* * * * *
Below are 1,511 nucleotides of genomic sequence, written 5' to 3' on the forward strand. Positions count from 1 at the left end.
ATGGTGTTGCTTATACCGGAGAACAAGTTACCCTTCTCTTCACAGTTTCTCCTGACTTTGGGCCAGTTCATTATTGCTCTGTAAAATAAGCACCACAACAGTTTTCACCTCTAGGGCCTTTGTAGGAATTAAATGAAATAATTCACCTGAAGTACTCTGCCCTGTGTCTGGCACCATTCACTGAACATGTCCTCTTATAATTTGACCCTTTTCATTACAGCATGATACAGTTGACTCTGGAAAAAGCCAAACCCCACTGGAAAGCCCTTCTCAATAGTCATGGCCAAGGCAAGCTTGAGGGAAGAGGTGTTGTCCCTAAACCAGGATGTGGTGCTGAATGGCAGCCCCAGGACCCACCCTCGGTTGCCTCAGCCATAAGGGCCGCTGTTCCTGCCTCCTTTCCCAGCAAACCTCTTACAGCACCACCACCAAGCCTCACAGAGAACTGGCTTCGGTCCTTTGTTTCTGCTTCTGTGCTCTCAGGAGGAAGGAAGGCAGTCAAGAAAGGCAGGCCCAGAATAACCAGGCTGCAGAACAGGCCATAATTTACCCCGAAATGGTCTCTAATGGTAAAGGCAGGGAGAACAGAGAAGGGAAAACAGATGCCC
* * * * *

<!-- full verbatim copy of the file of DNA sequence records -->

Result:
Below are 1,511 nucleotides of genomic sequence, written 5' to 3' on the forward strand. Positions count from 1 at the left end.
ATGGTGTTGCTTATACCGGAGAACAAGTTACCCTTCTCTTCACAGTTTCTCCTGACTTTGGGCCAGTTCATTATTGCTCTGTAAAATAAGCACCACAACAGTTTTCACCTCTAGGGCCTTTGTAGGAATTAAATGAAATAATTCACCTGAAGTACTCTGCCCTGTGTCTGGCACCATTCACTGAACATGTCCTCTTATAATTTGACCCTTTTCATTACAGCATGATACAGTTGACTCTGGAAAAAGCCAAACCCCACTGGAAAGCCCTTCTCAATAGTCATGGCCAAGGCAAGCTTGAGGGAAGAGGTGTTGTCCCTAAACCAGGATGTGGTGCTGAATGGCAGCCCCAGGACCCACCCTCGGTTGCCTCAGCCATAAGGGCCGCTGTTCCTGCCTCCTTTCCCAGCAAACCTCTTACAGCACCACCACCAAGCCTCACAGAGAACTGGCTTCGGTCCTTTGTTTCTGCTTCTGTGCTCTCAGGAGGAAGGAAGGCAGTCAAGAAAGGCAGGCCCAGAATAACCAGGCTGCAGAACAGGCCATAATTTACCCCGAAATGGTCTCTAATGGTAAAGGCAGGGAGAACAGAGAAGGGAAAACAGATGCCC